Original Release Date: November 15, 1995 Directed By: Mamoru Oshii Genre: Action, Science Fiction Based on the Series Created By: Masamune Shirow
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***Warning, the following may contain spoilers for Ghost in the Shell. Reader discretion is advised.***
In the near future, electrons and light flow freely, and corporate computer networks eclipse the stars. Despite great advances in computerization, countries and races are not yet obsolete…
Section 9 is an elite task force that combats corruption, terrorism, and other threats. Operating in a society where people can interchange their body parts for cybernetics, the world has never before been so interconnected. Worryingly, that also means one tweak to the system can lead to disastrous consequences. It is the job of Section 9 to prevent such an occurrence.
Leading Section 9’s strike team is Major Motoko Kusanagi (voiced by Maaya Sakamoto). Most of Motoko’s body is robotic, to the point where only her consciousness is truly hers. However, there then comes the case of the Puppet Master, and Motoko begins to question this last bit of her humanity.
To find the answers she wants, Motoko will need to confront the mysterious Puppet Master, but doing so comes at considerable risk.
Ghost in the Shell was the kind of movie I needed to watch twice. To tell you the truth, I believe it will require a third, fourth, fifth-plus viewing to fully appreciate – if not understand – what this film’s story was trying to do. To offer some unasked advice, I would encourage people not to judge this one solely based on a first go-around.
To that effect, though, I have no qualms about saying Ghost in the Shell must have had something. After all, I don’t dread the idea of subsequent viewings. On the contrary, I want to know more about this story, its world, and its characters. I have been interested in this movie, as well as this entire franchise for some time. Now that I am starting it, I take comfort in believing that the other entries in this series could be incredibly fascinating and a ton of fun, as well.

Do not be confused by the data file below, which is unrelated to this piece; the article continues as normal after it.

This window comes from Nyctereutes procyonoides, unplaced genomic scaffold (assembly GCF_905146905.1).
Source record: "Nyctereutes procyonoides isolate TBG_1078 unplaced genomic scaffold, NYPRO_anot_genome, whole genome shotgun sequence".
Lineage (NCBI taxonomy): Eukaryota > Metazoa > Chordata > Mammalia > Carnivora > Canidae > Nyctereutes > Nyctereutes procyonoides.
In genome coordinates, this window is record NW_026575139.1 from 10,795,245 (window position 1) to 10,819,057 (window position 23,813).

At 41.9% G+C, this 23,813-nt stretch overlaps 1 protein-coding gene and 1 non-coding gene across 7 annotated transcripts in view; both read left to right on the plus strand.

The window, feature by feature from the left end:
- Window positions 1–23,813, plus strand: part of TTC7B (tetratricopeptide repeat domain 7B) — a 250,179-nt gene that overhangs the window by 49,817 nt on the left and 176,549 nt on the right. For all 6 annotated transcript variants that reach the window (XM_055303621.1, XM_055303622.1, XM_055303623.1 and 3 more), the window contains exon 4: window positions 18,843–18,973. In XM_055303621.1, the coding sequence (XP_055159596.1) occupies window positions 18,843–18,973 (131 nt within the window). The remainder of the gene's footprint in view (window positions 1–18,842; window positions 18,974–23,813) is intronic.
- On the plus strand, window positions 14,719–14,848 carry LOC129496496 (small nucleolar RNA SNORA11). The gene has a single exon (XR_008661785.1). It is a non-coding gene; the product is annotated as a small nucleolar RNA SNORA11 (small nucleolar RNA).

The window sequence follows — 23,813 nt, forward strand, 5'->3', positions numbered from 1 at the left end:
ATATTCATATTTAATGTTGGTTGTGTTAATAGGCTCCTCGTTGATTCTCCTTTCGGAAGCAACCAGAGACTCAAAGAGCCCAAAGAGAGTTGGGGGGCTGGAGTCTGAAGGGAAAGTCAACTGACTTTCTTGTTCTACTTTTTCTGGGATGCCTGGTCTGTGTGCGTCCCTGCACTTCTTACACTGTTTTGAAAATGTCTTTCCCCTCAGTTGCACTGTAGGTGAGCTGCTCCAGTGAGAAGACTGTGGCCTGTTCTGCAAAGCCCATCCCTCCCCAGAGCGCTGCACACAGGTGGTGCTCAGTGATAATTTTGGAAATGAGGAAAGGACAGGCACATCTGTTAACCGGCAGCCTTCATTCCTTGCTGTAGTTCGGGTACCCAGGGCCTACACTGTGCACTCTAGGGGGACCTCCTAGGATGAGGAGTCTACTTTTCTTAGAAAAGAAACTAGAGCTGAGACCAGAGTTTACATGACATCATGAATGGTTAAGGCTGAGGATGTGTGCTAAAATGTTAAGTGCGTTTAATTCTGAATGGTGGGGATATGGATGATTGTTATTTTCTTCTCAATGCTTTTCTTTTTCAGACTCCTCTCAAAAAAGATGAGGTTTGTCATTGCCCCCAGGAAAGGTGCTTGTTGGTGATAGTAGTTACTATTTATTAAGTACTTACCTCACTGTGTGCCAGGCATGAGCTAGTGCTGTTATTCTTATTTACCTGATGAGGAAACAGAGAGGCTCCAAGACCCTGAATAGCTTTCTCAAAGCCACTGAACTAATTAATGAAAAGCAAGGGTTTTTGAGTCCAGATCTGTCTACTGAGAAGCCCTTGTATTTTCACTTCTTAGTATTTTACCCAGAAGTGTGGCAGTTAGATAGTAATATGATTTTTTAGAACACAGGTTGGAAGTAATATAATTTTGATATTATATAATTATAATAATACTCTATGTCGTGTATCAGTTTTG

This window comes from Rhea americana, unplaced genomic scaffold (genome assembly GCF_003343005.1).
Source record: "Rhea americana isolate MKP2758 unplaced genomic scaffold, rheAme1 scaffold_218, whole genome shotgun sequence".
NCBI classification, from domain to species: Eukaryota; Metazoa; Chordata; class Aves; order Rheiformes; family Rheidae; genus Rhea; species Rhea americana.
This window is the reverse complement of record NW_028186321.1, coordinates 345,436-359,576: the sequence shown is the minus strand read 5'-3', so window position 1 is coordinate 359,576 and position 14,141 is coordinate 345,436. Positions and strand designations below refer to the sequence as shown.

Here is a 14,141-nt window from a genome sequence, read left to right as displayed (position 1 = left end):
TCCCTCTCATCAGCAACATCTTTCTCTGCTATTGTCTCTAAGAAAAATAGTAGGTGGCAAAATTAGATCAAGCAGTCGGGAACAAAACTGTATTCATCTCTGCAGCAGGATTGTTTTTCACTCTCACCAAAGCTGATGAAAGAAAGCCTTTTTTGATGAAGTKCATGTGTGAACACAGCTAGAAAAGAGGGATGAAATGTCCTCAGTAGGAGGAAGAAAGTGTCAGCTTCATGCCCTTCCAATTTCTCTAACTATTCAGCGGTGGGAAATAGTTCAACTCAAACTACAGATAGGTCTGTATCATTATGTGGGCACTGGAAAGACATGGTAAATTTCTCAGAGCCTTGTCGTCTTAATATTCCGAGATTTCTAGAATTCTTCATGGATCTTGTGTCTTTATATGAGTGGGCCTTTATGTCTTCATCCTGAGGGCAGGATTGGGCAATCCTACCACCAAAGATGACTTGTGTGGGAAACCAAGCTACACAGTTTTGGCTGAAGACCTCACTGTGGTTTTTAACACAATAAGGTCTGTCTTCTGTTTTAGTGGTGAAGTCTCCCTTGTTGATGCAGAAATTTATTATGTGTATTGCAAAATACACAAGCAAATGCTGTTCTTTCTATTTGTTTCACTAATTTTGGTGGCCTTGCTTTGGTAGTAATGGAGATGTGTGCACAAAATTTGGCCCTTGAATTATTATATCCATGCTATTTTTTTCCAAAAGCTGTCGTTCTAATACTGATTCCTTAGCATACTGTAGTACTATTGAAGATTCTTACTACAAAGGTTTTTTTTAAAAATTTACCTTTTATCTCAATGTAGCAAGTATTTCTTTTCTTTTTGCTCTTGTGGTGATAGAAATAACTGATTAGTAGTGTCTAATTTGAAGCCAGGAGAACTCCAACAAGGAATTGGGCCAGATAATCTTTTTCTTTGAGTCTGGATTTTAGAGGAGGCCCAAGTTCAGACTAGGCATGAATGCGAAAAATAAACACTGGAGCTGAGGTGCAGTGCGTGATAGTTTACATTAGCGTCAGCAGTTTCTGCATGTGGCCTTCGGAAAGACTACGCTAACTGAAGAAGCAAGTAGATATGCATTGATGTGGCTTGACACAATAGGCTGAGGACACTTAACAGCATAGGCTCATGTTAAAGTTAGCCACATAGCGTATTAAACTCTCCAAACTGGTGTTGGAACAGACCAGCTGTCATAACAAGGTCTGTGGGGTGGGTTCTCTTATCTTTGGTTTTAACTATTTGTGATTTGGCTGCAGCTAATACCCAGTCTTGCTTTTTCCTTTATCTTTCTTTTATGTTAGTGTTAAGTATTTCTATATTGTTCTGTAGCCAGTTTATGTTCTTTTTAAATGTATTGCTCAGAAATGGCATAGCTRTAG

There is an idea I put a lot of stock in. It’s the idea that any subject can be either dull or enlightening, not because of said subject’s inherent qualities but due to how it is presented. This applies to Ghost in the Shell since its narrative focused on what it means to be a living being with free will and desires. A deep topic for discussion, sure, and one that can be quite interesting. However, experience has proven to me that going down this particular road is difficult, and it can be easy for a story to lose itself in snooty philosophy-speak, not to mention confusing and hard to follow explanations.
Ghost in the Shell didn’t do that, to a point. I will admit that this story wasn’t the most straightforward, hence the need for multiple viewings. But it was through this movie’s presentation that its complexity became a strength rather than a weakness.
For starters, Ghost in the Shell (as of the posting of this review) is a little less than a year away from its 25th anniversary, and its animation has aged remarkably well. Along with that, the film’s music was both haunting and somber. To put it simply, it felt like I was watching a movie, not a made-for-TV anime, and I’m saying that was a positive.
But the thing that impressed me the most about Ghost in the Shell was its characters. Or, more specifically, how its characters interacted with one another.
It was no question that Section 9 was an elite task force that employed cutting edge technology and highly trained operatives. They could work, move, and execute their missions before their targets knew what hit them. And crucially, they all acted as such. No one on the team was there by mistake. Each of them was always aware of their surroundings, they could operate independently, and they knew their comrades would be quick to respond when they raised the alarm. What I’m getting at is, everyone knew what sort of world they lived in and treated it accordingly.
Now for those of you who are wondering what the hell I mean, I’m trying to say that I don’t like it when a story talks down to me. I find it frustrating when any narrative feels it needs to explain everything it is doing. I firmly believe most audiences can put two and two together, and many details can be inferred through character actions and dialogue.